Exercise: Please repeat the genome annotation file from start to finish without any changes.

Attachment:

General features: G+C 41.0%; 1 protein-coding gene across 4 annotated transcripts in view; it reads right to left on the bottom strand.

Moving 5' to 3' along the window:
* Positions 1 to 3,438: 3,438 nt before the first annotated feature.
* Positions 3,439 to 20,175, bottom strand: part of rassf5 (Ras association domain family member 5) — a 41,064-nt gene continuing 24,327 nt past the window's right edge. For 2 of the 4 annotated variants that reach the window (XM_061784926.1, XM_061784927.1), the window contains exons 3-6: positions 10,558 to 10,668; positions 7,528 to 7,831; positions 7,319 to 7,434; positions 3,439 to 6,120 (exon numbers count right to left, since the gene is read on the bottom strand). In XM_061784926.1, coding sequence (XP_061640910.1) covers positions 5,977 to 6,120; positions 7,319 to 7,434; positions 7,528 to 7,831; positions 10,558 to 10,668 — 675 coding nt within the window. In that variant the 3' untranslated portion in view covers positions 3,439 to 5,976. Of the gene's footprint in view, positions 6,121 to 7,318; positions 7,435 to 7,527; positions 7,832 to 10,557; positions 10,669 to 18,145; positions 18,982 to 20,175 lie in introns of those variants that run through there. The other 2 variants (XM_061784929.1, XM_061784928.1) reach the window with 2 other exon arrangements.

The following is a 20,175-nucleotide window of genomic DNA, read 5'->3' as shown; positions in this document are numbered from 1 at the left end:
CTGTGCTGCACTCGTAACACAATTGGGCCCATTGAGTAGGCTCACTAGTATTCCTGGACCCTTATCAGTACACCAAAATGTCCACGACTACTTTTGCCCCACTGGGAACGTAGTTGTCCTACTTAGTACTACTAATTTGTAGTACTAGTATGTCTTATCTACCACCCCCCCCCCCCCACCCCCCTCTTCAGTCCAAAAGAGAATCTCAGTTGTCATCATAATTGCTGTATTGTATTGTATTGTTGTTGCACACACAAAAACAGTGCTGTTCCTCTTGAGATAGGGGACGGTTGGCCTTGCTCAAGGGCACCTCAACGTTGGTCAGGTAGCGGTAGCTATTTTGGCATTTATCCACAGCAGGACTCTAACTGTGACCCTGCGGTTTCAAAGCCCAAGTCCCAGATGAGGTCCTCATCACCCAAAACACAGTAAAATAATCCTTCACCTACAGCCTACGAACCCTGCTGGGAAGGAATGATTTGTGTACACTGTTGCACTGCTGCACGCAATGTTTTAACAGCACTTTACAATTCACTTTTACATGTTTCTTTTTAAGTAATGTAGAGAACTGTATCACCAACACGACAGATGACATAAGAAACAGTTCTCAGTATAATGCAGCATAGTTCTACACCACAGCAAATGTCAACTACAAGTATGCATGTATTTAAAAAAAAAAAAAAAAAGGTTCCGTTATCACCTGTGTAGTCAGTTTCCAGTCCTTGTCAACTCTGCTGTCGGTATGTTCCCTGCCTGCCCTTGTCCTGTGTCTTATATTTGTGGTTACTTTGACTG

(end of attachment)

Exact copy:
General features: G+C 41.0%; 1 protein-coding gene across 4 annotated transcripts in view; it reads right to left on the bottom strand.

Moving 5' to 3' along the window:
* Positions 1 to 3,438: 3,438 nt before the first annotated feature.
* Positions 3,439 to 20,175, bottom strand: part of rassf5 (Ras association domain family member 5) — a 41,064-nt gene continuing 24,327 nt past the window's right edge. For 2 of the 4 annotated variants that reach the window (XM_061784926.1, XM_061784927.1), the window contains exons 3-6: positions 10,558 to 10,668; positions 7,528 to 7,831; positions 7,319 to 7,434; positions 3,439 to 6,120 (exon numbers count right to left, since the gene is read on the bottom strand). In XM_061784926.1, coding sequence (XP_061640910.1) covers positions 5,977 to 6,120; positions 7,319 to 7,434; positions 7,528 to 7,831; positions 10,558 to 10,668 — 675 coding nt within the window. In that variant the 3' untranslated portion in view covers positions 3,439 to 5,976. Of the gene's footprint in view, positions 6,121 to 7,318; positions 7,435 to 7,527; positions 7,832 to 10,557; positions 10,669 to 18,145; positions 18,982 to 20,175 lie in introns of those variants that run through there. The other 2 variants (XM_061784929.1, XM_061784928.1) reach the window with 2 other exon arrangements.

The following is a 20,175-nucleotide window of genomic DNA, read 5'->3' as shown; positions in this document are numbered from 1 at the left end:
CTGTGCTGCACTCGTAACACAATTGGGCCCATTGAGTAGGCTCACTAGTATTCCTGGACCCTTATCAGTACACCAAAATGTCCACGACTACTTTTGCCCCACTGGGAACGTAGTTGTCCTACTTAGTACTACTAATTTGTAGTACTAGTATGTCTTATCTACCACCCCCCCCCCCCCACCCCCCTCTTCAGTCCAAAAGAGAATCTCAGTTGTCATCATAATTGCTGTATTGTATTGTATTGTTGTTGCACACACAAAAACAGTGCTGTTCCTCTTGAGATAGGGGACGGTTGGCCTTGCTCAAGGGCACCTCAACGTTGGTCAGGTAGCGGTAGCTATTTTGGCATTTATCCACAGCAGGACTCTAACTGTGACCCTGCGGTTTCAAAGCCCAAGTCCCAGATGAGGTCCTCATCACCCAAAACACAGTAAAATAATCCTTCACCTACAGCCTACGAACCCTGCTGGGAAGGAATGATTTGTGTACACTGTTGCACTGCTGCACGCAATGTTTTAACAGCACTTTACAATTCACTTTTACATGTTTCTTTTTAAGTAATGTAGAGAACTGTATCACCAACACGACAGATGACATAAGAAACAGTTCTCAGTATAATGCAGCATAGTTCTACACCACAGCAAATGTCAACTACAAGTATGCATGTATTTAAAAAAAAAAAAAAAAAGGTTCCGTTATCACCTGTGTAGTCAGTTTCCAGTCCTTGTCAACTCTGCTGTCGGTATGTTCCCTGCCTGCCCTTGTCCTGTGTCTTATATTTGTGGTTACTTTGACTG